#3 Know Your Core Message

It is very important that you know the core message of your story that you want to share with others. You have to understand “why” you are telling this story, for instance, say to raise awareness or funds for a particular social cause. A helpful tip that may make it easier for you to get to the core message : Try telling your story in six words or less.

#4 Handpick Your Story Type

To reach your target audience most effectively, Ashoka has shortlisted a few types of stories that are most effective in inspiring people to action.

The Challenge Story : This story demonstrates how a protagonist overcomes seemingly insurmountable obstacles to turn their vision into reality. It is dramatic, inspiring, and emotionally moving.

Target audience: The general public

The How-To Story : This story focuses on explaining the process of solving and implementing a social problem in a unique way.

Target  audience: Social innovators, Thought leaders

 The Big Idea Story : This story describes a novel solution and explores how it fits within the bigger picture of creating social change and emerging trends in the social impact sector.

Target audience: Thought leaders, Funders

 The Impact Story : This story focuses on describing the impact of the solution, providing convincing evidence that illustrates return on investment potential.

Target audience: Funders, Thought leaders

#5 Create Your Call to Action

This section delves into the reaction part of the audience – what do you want your audience to do upon hearing your story? Would you want them to share your story with their network or become a supporter of your cause, or sign a petition for this cause, or volunteer  for it, or donate to your organization, or to start their own program? All of this depends on how you would like your cause to be forwarded by your audience. You have to clearly state the urgency of the action and make it unambiguous what you want your audience to do.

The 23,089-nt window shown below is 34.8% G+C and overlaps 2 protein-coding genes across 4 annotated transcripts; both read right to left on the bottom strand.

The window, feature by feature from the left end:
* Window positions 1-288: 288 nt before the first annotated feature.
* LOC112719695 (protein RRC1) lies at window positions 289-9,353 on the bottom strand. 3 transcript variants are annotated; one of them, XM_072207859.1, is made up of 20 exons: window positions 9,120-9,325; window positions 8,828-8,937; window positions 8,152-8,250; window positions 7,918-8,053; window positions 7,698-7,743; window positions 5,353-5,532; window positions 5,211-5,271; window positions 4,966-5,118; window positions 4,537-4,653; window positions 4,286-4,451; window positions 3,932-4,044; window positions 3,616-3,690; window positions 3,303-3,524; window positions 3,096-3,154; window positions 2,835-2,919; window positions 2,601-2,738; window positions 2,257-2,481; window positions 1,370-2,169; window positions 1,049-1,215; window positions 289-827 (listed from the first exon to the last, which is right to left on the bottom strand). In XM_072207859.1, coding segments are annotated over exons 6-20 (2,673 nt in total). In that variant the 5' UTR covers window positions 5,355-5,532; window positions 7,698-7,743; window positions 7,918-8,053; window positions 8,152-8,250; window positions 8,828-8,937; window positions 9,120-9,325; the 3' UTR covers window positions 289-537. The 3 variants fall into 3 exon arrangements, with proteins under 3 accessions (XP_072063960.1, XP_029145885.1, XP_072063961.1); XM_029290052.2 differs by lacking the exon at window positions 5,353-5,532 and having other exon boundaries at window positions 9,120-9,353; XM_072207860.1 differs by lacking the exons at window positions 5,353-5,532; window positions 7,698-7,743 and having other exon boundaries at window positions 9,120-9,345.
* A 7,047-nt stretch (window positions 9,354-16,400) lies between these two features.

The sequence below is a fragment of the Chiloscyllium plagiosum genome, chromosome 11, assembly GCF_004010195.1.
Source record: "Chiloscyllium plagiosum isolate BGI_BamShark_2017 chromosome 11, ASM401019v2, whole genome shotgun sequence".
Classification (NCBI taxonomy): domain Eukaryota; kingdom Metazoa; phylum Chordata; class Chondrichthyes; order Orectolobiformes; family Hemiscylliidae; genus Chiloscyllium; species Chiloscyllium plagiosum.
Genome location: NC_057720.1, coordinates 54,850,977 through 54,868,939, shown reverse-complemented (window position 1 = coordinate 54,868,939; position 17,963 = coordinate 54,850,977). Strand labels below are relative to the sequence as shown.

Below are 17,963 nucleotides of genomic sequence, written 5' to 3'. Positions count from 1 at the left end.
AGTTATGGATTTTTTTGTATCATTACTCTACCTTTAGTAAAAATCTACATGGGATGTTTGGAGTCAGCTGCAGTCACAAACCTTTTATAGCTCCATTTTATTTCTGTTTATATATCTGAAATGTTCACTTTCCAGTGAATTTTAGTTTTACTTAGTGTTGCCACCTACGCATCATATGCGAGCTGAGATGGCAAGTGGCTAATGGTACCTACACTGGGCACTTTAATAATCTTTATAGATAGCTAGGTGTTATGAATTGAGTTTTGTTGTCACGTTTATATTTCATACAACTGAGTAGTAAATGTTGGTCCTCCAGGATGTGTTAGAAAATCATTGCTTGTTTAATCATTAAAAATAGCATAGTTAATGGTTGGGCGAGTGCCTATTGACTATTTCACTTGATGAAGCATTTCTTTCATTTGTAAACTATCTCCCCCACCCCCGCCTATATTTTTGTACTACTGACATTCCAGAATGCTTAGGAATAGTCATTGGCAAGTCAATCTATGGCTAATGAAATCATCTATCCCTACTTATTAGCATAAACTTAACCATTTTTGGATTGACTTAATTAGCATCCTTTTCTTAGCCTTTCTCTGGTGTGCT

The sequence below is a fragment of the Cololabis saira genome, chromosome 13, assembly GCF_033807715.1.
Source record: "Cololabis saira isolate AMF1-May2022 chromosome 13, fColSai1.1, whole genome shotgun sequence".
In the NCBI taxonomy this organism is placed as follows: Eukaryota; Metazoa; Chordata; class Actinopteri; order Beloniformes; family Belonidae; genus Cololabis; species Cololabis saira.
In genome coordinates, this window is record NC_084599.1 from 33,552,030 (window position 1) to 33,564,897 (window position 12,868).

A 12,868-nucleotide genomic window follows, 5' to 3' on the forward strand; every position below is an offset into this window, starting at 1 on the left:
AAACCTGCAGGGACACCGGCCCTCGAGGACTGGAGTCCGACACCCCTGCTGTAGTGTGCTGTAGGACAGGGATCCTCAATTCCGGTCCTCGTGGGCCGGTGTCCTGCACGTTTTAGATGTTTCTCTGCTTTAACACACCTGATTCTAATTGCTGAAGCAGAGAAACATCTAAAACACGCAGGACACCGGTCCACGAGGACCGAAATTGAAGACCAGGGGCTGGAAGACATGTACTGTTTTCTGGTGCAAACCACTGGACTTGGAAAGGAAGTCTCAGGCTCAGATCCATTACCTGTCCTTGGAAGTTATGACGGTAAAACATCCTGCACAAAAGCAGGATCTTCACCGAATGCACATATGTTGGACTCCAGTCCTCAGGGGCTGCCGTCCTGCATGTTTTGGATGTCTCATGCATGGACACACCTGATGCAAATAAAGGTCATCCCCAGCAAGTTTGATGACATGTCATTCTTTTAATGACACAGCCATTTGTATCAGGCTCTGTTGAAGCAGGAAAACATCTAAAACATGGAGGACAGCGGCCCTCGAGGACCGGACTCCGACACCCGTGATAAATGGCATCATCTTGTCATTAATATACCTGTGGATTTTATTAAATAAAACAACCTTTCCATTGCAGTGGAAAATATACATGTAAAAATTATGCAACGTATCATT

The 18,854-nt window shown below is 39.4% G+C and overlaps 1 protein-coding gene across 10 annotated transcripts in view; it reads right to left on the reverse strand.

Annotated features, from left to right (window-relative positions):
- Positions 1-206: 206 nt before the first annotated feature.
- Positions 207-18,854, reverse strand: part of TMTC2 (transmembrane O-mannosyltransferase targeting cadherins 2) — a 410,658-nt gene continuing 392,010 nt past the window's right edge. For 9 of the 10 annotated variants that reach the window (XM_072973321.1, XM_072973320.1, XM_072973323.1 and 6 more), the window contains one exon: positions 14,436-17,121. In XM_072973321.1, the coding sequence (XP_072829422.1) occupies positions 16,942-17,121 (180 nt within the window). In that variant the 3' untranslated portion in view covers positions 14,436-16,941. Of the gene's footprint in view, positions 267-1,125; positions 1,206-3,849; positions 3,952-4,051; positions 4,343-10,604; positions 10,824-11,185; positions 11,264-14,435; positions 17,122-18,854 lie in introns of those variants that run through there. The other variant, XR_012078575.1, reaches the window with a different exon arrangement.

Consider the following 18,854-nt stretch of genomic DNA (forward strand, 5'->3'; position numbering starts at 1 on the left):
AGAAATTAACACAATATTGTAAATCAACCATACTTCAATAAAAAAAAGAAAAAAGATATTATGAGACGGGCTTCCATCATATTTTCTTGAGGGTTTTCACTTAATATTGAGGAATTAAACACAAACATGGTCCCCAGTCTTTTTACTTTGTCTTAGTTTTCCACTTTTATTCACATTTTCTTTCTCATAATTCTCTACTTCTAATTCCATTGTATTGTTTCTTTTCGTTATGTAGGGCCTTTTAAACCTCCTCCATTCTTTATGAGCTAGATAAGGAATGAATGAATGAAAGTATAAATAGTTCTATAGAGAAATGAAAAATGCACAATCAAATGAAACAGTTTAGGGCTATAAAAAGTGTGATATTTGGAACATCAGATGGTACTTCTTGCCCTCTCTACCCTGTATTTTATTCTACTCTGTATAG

#6 Select Your Story Medium

After having dissected the core components of your story, now is the time to choose the medium that will best facilitate the engagement with your target audience. There are basically four mediums of conveyance : writing, speaking, audio, and video.

#7 Carve Out A Concrete And Genuine Story

Your story should inspire empathy within your audience.  Being honest to your cause, being vulnerable and authentic makes you more relatable and helps you to gain their trust. Here you have to focus on certain points such as in which voice do you seek to tell your story, what are the perspectives that you wish to include in it, and how do you want your audience to react to your story. The usage of a simple language, sensory information, and human actions provide credibility to your story.

#8 Cherry-pick The Platforms For Sharing Your Story

After completing the entire process of creating your story, you have to wisely pick the platforms you think will promote your story and will expand its reach to a large number of people. In today’s tech-savvy world, there is an array of options for you to choose from. For instance, you can consider sharing your story on Changemakers’ Change Stories or spreading your story through a personal blog, YouTube, Vimeo, Facebook, Twitter, Instagram, Vine, Google+, Pinterest, to name a few. There is also always the option to help further your story by reaching out to your known supporters who can then share your story with their networks to maximize its reach. Whenever possible, tell your story to others in person. This helps you to build personal connections with key people, resulting in a deeper level of commitment with them.

Individual stories can, thus, go a long way in inspiring the multitude to act better, for doesn’t every drop of water add up to make the mighty ocean?